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Senate Republican Leader Mitch McConnell and his Democratic challenger Alison Lundergan Grimes will take the stage Monday night in Lexington for the first and only debate in one of the country’s marquee Senate races.
Both candidates are likely to face a question that they have struggled to answer throughout their campaigns.
Grimes' refusal to say if she voted for President Barack Obama went viral on Thursday, after the candidate declined to answer the question three times during an interview with the editorial board of The Courier-Journal.
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The criticism from local and national press and even some Democrats was so strong that a front-page story at the top of The Courier-Journal's Saturday edition was headlined “Grimes answer ridiculed.”
Grimes, though, is wary of any association with Obama, because Republicans in the state are hell-bent on linking Grimes to the president who is deeply unpopular here. Commercials from Crossroads GPS, a conservative PAC, and McConnell’s campaign repeatedly invoke Obama’s name and cast Grimes as his ally.
“In Washington, Alison Grimes would help Obama," the narrator in the Crossroads GPS ad intones. "She’s done it for years in Kentucky."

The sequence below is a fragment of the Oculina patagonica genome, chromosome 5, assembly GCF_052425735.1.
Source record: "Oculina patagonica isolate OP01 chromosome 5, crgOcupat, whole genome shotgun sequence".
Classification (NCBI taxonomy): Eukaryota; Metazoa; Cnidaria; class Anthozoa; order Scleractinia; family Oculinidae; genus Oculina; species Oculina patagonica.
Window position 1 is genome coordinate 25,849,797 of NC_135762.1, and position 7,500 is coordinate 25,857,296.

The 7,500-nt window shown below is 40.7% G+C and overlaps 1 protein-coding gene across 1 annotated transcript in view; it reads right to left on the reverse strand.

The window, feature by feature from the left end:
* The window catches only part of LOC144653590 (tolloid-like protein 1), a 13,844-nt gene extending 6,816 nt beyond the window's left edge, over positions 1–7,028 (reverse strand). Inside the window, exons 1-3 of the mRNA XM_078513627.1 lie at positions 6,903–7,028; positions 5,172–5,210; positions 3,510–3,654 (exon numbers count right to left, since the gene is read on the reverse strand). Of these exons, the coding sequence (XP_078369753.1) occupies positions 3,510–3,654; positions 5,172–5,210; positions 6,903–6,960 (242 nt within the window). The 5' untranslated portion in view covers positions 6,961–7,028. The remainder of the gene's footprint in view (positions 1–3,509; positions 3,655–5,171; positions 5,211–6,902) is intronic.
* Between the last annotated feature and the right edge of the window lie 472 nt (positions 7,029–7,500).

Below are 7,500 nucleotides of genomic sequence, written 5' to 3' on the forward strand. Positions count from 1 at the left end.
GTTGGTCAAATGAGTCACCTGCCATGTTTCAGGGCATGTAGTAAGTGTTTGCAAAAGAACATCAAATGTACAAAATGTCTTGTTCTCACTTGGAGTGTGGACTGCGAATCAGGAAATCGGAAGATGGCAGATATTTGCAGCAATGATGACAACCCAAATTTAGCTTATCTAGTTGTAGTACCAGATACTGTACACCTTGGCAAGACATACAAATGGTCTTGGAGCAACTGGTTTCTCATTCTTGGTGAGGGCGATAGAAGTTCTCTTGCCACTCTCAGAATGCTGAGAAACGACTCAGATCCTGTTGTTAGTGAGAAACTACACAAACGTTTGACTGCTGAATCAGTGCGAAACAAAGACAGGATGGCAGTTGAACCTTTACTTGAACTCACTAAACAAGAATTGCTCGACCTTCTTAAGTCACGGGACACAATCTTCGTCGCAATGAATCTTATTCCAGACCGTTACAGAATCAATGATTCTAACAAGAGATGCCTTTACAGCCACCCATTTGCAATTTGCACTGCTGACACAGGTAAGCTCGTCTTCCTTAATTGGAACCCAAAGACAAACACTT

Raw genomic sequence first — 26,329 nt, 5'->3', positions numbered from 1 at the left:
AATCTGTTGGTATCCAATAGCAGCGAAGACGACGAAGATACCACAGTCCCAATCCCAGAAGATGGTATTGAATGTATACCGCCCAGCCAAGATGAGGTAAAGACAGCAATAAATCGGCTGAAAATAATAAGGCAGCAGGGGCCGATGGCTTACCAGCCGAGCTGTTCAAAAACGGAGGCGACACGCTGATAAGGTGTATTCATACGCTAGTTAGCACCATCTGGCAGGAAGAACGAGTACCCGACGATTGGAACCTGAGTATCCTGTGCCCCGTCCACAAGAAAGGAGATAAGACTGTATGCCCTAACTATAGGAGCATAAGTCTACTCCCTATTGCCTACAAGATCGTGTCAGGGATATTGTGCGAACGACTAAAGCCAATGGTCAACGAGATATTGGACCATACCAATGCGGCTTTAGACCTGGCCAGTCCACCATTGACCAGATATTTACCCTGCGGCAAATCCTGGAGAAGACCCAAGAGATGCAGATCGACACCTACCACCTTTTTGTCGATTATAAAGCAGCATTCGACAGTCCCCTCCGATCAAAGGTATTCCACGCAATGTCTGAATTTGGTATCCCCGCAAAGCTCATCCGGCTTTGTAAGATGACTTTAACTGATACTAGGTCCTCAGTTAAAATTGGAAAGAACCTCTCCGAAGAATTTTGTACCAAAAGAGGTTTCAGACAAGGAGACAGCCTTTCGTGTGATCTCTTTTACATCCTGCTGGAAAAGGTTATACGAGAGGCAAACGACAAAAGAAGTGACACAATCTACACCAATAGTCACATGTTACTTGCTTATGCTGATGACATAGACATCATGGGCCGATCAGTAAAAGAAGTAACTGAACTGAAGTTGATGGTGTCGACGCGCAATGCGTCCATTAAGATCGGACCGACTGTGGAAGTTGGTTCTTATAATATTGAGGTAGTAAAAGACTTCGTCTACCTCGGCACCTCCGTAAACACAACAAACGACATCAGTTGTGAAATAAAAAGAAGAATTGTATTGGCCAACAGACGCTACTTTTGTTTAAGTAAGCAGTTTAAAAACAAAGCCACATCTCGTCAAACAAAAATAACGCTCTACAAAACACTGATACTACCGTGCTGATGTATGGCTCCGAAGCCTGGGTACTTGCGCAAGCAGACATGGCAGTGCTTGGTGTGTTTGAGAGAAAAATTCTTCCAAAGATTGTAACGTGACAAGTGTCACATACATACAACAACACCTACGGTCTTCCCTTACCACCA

Interviewed by the Bowling Green television station WBKO Saturday, Grimes again refused to say if she voted for Obama, suggesting her non-response to the CJ was a calculated decision.
“I believe all Kentuckians understand the sanctity of the ballot box. It’s not about who I voted for 2 years ago or back in 08. It’s about who I will vote for when we go to Washington, D.C,” she told the station in an interview at an event in Russellville, Kentucky.
For his part, McConnell is likely to face questions about health care.
The senator has said he favors repealing Obamacare. But he has been repeatedly pressed on the impact that would have on Kentucky, which had a very successful rollout of the program, with more than 400,000 people now enrolled. Data released earlier this year from Gallup showed that Kentucky ranked second in reducing its uninsured population since Obamacare’s inception, behind only Arkansas.
McConnell has suggested the Bluegrass State can keep in place “kynect,” the name Kentucky has given its health care exchange, even if Obamacare is repealed. This is technically true, but also very misleading.
If Obamacare were repealed, the federal funds to expand Medicaid and offer subsidized health insurance for people through the exchanges would be gone. It’s unlikely Kentuckians would enroll through a health insurance program called “kynect” without the huge discounts in price that come from it being a part of the national health care law.